The magistrate imposed what the Compass reported is a common disposition in such cases — an order to pay about $1,000 in costs, and no conviction.
A 21-year-old man who went to the Caymans for KAABOO, an outdoor music festival, was arrested Feb. 17 as he prepared to fly back to the U.S. after X-rays showed two unspecified rounds of ammunition in his backpack.
That man's lawyer told a magistrate his client had found the ammunition while hiking weeks earlier and had simply forgotten the rounds were in the backpack. He said the man's parents have had an apartment in the Caymans for years, and he considers the island his second home.
The young man also plans to join the U.S. Army, his lawyer said. Though the visitor pleaded guilty, the magistrate withheld conviction and ordered he pay the $1,000 costs.
Last year, a 62-year-old Minnesota man was fined $13,000 for a gun and ammunition he had flown to Cayman in a suitcase but wasn't discovered until he was trying to leave. He also had to forfeit the gun and ammo for destruction.
"There's a huge lack of understanding among the U.S. public about the Cayman Islands. The bottom line is they detest us and what we stand for," Meadors said.
Meadors said he thinks authorities want to make an example of him to appease anti-American sentiments among some of the nation's approximately 61,000 residents, the majority of whom are non-white.
"They don't understand that Carol Ann taking a gun with her is a way of life in the U.S," he said. "All they see is a criminal."
Floridian facing years in prison
Meadors' case seems to be the biggest among the Americans-with-guns prosecutions.
Meadors said he's building an expensive retirement home on Cayman Brac. When Cayman customs officials came to inspect a shipping container he had sent to the home site in 2017, filled with materials, tools and furnishings, they also found more than 200 rounds of 9mm ammunition.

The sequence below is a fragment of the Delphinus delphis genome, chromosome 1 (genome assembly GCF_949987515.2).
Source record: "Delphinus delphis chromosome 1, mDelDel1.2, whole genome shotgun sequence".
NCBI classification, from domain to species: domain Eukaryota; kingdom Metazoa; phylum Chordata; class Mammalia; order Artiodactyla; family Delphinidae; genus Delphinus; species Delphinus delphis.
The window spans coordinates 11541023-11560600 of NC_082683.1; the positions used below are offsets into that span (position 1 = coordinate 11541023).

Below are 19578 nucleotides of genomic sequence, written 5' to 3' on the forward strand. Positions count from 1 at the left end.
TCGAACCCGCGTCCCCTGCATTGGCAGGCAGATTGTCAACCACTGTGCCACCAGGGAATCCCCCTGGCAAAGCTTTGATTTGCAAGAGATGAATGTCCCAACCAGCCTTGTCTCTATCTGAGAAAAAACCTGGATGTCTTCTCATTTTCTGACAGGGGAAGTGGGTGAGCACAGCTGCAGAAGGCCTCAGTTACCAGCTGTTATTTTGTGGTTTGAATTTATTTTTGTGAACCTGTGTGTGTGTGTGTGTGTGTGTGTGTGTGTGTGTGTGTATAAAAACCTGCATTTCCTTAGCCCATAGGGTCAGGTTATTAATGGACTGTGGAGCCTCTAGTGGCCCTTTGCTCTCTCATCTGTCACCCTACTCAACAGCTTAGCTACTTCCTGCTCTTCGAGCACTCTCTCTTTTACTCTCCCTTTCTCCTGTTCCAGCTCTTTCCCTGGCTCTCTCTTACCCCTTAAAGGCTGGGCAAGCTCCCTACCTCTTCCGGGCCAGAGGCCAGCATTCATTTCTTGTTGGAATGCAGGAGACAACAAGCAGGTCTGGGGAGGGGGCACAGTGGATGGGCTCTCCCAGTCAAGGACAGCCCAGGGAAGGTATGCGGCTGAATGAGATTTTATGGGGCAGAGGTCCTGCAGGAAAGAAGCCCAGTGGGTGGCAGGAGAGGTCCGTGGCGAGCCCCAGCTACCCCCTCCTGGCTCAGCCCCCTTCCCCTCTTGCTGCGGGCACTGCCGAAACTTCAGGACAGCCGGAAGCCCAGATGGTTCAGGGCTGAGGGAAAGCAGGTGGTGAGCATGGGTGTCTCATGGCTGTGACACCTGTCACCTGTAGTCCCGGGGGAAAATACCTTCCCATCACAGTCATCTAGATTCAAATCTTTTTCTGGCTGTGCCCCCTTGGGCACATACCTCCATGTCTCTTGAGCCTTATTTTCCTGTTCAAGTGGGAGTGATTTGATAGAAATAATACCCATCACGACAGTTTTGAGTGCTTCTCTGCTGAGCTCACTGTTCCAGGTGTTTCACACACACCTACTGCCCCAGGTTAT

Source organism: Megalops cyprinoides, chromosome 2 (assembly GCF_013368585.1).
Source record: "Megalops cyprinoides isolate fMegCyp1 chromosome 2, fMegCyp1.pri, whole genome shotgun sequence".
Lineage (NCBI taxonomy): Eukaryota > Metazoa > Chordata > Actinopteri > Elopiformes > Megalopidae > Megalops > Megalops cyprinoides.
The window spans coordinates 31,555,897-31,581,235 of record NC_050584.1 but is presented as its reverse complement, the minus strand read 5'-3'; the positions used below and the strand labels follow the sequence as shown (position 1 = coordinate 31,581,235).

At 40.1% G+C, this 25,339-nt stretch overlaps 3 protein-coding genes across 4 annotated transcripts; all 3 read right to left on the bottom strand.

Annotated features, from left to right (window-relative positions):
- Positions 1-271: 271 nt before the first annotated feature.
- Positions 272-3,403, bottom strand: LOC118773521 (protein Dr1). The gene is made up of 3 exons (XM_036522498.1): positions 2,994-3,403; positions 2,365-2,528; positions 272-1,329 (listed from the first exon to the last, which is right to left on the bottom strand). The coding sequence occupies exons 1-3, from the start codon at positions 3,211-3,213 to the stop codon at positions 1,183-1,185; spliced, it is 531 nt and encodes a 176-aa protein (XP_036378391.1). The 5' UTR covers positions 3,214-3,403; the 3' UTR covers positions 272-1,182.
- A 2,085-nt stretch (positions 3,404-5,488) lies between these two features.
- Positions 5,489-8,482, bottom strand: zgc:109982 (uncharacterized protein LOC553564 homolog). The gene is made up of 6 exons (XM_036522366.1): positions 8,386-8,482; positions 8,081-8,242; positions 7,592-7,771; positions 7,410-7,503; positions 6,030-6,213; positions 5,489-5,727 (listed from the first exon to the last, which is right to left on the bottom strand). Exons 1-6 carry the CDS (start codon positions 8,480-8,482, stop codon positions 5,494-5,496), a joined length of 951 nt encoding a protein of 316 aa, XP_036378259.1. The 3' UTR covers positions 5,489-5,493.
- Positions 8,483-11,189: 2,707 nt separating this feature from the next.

Meadors said employees at his Dania Beach window company packed the ammo by mistake. When asked if he had a gun, Meadors admitted he did, locked in an apartment storage area. He intended to take it when his family goes boating in the Caribbean.
He was charged with import and possession of the gun and the ammunition, plus possession of a BB gun he had to control pests at the construction site. He said he was told that if he pleaded guilty to the counts involving the gun, the others would be dropped and "exceptional circumstances" would apply at sentencing.
Now, he says, they've reneged. He's supposed to return for a hearing on his argument for a medical delay for his case. Meadors questions how much of the Cayman enforcement against Americans is really about safety, and how much is about making money.
He noted that he flew his gun there on Cayman Airways without a problem and that most other cases involve catching tourists on their way out of the country, "because they want to protect themselves," he said sarcastically.
Bringing his gun without first obtaining a Cayman license — which, as a property owner there and a gun permit holder in Florida, he could have done for $130 — was "stupid, ignorant and careless, but it wasn't criminal."
Meadors said he didn't know the Cayman gun law.
Meadors said he has engaged a U.S. lawyer and been in contact with Florida members of Congress. A spokesman for Sen. Ron Johnson, R-Wisconsin, said that office has also heard from McNeill-Skorupan, but that there's little it can do regarding her case.
The State Department's international travel advisory for the Cayman Islands says possessing a gun or ammunition, even a single round, is a common reason for arrests. The advisory makes clear that possessing even ammunition will result in arrest, and that being employed in law enforcement or the military, or having a valid U.S. permit for a gun does not make it legal in the Caymans.
Contact Bruce Vielmetti at (414) 224-2187 or email@example.com. Follow him on Twitter at @ProofHearsay.
This article originally appeared on Milwaukee Journal Sentinel: A Wisconsin cruise ship passenger faces years in Cayman Islands prison after a gun was found in her luggage